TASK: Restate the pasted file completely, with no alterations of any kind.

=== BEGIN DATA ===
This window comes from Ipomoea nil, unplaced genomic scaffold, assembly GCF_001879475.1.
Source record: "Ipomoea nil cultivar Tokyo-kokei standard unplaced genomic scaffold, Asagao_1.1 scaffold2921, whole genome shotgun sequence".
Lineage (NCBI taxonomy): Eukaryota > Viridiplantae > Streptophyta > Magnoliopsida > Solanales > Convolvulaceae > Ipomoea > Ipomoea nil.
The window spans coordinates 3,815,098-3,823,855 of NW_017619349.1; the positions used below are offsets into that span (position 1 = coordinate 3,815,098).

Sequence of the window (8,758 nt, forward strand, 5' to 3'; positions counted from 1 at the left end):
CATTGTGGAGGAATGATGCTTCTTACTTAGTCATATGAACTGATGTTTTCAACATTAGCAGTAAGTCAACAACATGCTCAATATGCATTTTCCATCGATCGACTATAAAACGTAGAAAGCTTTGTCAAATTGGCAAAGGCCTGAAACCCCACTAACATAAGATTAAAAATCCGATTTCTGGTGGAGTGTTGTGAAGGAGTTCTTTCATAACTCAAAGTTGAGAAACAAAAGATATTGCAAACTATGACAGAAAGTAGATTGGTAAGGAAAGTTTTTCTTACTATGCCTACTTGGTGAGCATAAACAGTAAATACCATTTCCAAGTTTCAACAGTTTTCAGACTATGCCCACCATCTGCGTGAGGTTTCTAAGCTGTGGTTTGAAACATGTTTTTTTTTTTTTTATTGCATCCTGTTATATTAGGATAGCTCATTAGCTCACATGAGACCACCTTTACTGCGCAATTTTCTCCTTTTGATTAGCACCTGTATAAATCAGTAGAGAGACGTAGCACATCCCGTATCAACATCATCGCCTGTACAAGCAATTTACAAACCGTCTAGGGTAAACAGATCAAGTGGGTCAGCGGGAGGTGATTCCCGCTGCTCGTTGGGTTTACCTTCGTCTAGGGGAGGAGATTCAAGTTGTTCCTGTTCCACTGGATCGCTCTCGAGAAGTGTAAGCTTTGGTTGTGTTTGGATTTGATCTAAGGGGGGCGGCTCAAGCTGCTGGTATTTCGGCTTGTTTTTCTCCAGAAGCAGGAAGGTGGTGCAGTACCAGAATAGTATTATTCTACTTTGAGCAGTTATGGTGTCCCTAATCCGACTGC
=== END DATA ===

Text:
This window comes from Ipomoea nil, unplaced genomic scaffold, assembly GCF_001879475.1.
Source record: "Ipomoea nil cultivar Tokyo-kokei standard unplaced genomic scaffold, Asagao_1.1 scaffold2921, whole genome shotgun sequence".
Lineage (NCBI taxonomy): Eukaryota > Viridiplantae > Streptophyta > Magnoliopsida > Solanales > Convolvulaceae > Ipomoea > Ipomoea nil.
The window spans coordinates 3,815,098-3,823,855 of NW_017619349.1; the positions used below are offsets into that span (position 1 = coordinate 3,815,098).

Sequence of the window (8,758 nt, forward strand, 5' to 3'; positions counted from 1 at the left end):
CATTGTGGAGGAATGATGCTTCTTACTTAGTCATATGAACTGATGTTTTCAACATTAGCAGTAAGTCAACAACATGCTCAATATGCATTTTCCATCGATCGACTATAAAACGTAGAAAGCTTTGTCAAATTGGCAAAGGCCTGAAACCCCACTAACATAAGATTAAAAATCCGATTTCTGGTGGAGTGTTGTGAAGGAGTTCTTTCATAACTCAAAGTTGAGAAACAAAAGATATTGCAAACTATGACAGAAAGTAGATTGGTAAGGAAAGTTTTTCTTACTATGCCTACTTGGTGAGCATAAACAGTAAATACCATTTCCAAGTTTCAACAGTTTTCAGACTATGCCCACCATCTGCGTGAGGTTTCTAAGCTGTGGTTTGAAACATGTTTTTTTTTTTTTTATTGCATCCTGTTATATTAGGATAGCTCATTAGCTCACATGAGACCACCTTTACTGCGCAATTTTCTCCTTTTGATTAGCACCTGTATAAATCAGTAGAGAGACGTAGCACATCCCGTATCAACATCATCGCCTGTACAAGCAATTTACAAACCGTCTAGGGTAAACAGATCAAGTGGGTCAGCGGGAGGTGATTCCCGCTGCTCGTTGGGTTTACCTTCGTCTAGGGGAGGAGATTCAAGTTGTTCCTGTTCCACTGGATCGCTCTCGAGAAGTGTAAGCTTTGGTTGTGTTTGGATTTGATCTAAGGGGGGCGGCTCAAGCTGCTGGTATTTCGGCTTGTTTTTCTCCAGAAGCAGGAAGGTGGTGCAGTACCAGAATAGTATTATTCTACTTTGAGCAGTTATGGTGTCCCTAATCCGACTGC